Exactly What It Says on the Tin in live-action TV.
- Some non-fiction programs with genuine titles such as The Man Whose Arms Exploded. Often and very easily parodied, e.g. The Boy With an Arse for a Face
- 8 out of 10 Cats Does Countdown: The regular cast of Panel Show 8 Out of 10 Cats plays teatime game show Countdown (2017).
- Guess what 1000 Ways to Die is about.
- Adam Ruins Everything is about the host, Adam Conover, going around and ruining preconceived notions about subjects that are common knowledge in episodes titled "Adam Ruins: (insert noun)".
- A season 4 episode of The Bob Newhart Show is titled "Bob Has to Have His Tonsils Out, So He Spends Christmas Eve in the Hospital".
- The main protagonist in Buffy the Vampire Slayer is a girl named Buffy. Her primary opponents are vampires. She slays them.
- Then there's the comics. One famous storyline title was, "Them fucking." It's about macramé.
- Most of Cartoon Network's "CN Real" block, most notably Destroy Build Destroy.
- Cold Case is a Cop Show about a team that solves cold cases.
- Conan's "Nick Offerman from◊ Parks and Recreation Reads Tweets from Young Female Celebrities."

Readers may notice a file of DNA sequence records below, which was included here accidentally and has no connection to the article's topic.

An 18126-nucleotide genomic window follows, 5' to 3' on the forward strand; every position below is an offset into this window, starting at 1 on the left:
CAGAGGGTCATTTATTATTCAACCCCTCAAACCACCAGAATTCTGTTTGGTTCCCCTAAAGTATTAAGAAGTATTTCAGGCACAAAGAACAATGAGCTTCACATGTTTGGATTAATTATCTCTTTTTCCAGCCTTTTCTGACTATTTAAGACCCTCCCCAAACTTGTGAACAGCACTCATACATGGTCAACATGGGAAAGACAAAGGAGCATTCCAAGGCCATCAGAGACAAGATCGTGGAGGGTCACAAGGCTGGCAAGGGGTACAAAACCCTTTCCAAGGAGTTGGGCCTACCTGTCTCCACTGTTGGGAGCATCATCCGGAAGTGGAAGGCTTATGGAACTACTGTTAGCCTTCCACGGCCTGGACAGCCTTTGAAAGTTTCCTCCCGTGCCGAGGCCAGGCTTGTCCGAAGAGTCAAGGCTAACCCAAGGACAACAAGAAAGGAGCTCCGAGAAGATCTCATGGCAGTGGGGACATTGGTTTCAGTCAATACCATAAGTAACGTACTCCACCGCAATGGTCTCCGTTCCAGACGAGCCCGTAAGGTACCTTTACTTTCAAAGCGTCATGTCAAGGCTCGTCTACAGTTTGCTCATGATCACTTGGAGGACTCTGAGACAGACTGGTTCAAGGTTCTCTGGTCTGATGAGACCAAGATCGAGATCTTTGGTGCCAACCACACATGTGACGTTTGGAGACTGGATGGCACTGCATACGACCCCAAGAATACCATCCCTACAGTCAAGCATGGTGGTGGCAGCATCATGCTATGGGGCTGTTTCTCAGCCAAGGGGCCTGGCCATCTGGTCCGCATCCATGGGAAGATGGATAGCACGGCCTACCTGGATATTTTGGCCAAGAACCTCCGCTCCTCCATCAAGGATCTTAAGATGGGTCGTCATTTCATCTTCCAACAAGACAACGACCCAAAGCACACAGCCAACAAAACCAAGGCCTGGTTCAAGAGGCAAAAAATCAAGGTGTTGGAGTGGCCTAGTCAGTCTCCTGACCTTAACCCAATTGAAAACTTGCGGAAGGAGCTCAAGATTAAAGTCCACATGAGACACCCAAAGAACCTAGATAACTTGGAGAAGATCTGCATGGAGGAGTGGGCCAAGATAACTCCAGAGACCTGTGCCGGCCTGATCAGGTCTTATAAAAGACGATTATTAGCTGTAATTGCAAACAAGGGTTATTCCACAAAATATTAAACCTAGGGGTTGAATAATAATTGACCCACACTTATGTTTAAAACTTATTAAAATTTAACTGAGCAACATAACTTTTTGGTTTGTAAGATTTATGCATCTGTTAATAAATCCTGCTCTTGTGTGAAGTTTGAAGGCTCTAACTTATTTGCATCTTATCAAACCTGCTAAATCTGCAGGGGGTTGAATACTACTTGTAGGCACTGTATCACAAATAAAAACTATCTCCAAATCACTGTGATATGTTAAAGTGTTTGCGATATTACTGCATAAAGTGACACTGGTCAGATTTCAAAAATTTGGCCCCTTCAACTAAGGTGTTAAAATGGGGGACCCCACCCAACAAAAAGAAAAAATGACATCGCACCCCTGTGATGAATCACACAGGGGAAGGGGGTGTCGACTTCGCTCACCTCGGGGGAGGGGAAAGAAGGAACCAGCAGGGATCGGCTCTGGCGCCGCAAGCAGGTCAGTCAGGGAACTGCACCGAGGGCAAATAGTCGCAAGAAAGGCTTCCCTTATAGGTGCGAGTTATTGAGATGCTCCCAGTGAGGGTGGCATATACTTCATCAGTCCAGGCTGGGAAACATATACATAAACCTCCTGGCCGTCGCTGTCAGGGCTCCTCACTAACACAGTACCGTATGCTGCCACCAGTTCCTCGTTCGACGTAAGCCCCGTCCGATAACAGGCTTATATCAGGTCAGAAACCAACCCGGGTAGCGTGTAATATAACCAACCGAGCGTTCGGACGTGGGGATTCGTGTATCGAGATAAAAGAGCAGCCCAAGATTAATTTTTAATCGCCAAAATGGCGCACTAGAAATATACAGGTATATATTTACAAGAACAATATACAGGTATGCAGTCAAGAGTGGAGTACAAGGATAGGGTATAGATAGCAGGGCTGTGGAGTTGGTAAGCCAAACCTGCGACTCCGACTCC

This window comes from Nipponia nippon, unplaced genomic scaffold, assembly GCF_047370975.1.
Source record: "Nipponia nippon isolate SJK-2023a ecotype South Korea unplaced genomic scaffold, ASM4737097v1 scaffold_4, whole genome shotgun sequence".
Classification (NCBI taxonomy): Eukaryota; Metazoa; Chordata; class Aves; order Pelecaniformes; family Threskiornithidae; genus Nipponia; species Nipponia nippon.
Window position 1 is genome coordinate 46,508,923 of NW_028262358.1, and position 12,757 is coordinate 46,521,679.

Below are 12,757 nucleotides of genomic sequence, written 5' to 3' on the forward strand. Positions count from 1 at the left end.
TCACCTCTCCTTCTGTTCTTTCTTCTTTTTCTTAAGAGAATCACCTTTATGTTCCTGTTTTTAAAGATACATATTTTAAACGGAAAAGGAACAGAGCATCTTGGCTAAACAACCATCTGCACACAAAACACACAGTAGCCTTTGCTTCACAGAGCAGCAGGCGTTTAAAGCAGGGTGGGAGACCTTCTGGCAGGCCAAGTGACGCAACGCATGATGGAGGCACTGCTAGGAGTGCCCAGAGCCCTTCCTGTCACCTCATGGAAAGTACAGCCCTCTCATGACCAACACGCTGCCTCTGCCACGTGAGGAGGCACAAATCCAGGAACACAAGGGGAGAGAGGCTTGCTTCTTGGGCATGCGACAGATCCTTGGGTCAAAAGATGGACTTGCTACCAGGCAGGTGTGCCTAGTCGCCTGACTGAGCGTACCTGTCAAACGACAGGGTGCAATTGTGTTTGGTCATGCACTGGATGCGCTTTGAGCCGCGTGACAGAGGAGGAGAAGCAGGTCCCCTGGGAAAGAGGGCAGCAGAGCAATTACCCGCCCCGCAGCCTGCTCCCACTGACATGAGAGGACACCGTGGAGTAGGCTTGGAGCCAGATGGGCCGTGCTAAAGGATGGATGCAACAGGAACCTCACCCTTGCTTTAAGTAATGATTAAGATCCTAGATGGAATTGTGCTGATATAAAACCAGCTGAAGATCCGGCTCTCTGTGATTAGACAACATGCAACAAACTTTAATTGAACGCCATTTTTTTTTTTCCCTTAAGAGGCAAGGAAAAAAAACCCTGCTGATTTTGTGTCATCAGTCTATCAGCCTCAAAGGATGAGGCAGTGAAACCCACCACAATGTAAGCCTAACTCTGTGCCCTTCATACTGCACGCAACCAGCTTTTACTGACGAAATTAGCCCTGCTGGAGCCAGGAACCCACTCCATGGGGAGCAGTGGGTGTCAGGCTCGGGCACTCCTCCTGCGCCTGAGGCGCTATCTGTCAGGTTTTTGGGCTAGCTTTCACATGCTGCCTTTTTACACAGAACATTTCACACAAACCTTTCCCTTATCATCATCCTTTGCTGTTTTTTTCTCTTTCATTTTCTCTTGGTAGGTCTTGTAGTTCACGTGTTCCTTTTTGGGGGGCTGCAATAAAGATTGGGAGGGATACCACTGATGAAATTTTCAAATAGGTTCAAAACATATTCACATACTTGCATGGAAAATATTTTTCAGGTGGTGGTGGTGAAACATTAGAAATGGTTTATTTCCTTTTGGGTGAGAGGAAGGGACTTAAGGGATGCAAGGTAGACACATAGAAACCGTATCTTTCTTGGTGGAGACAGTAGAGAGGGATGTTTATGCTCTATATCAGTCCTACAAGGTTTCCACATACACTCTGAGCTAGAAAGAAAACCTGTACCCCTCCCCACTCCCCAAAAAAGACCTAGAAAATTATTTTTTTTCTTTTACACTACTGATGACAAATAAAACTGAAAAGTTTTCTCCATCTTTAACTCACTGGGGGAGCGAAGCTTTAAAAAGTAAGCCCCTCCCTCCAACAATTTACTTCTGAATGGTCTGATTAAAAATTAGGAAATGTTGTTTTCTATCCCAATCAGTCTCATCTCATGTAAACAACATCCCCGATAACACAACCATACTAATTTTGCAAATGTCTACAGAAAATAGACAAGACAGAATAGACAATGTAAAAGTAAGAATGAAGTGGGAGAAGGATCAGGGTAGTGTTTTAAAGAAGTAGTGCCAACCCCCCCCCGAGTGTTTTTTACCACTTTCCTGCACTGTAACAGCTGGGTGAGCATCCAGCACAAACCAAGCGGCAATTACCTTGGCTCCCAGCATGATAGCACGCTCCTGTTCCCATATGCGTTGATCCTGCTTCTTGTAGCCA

- Dancing On Ice: The literalness of the title has been commented on by many, many people.
- Doctor Who:
- Everybody Loves Raymond - generally correct; except when they don't, and especially when his overbearing dominating mother loves him too much.
- Fantasy Island is about an island where people's fantasies become real.
- The Father Ted episode "Kicking Bishop Brennan Up The Arse" is about Ted attempting to kick Bishop Brennan up the arse.
- Frasier does this with a bunch of episode titles in which a former Cheers character shows up, with the episode title being "The Show Where [Sam / Diane / Woody] Shows Up".
- Almost all episodes of Friends have the form of "The One With..." or "The One Where..." such as "The One Where Ross Meets Elizabeth's Dad", and even the exceptions still fit the trope ("The Pilot", "The Last One").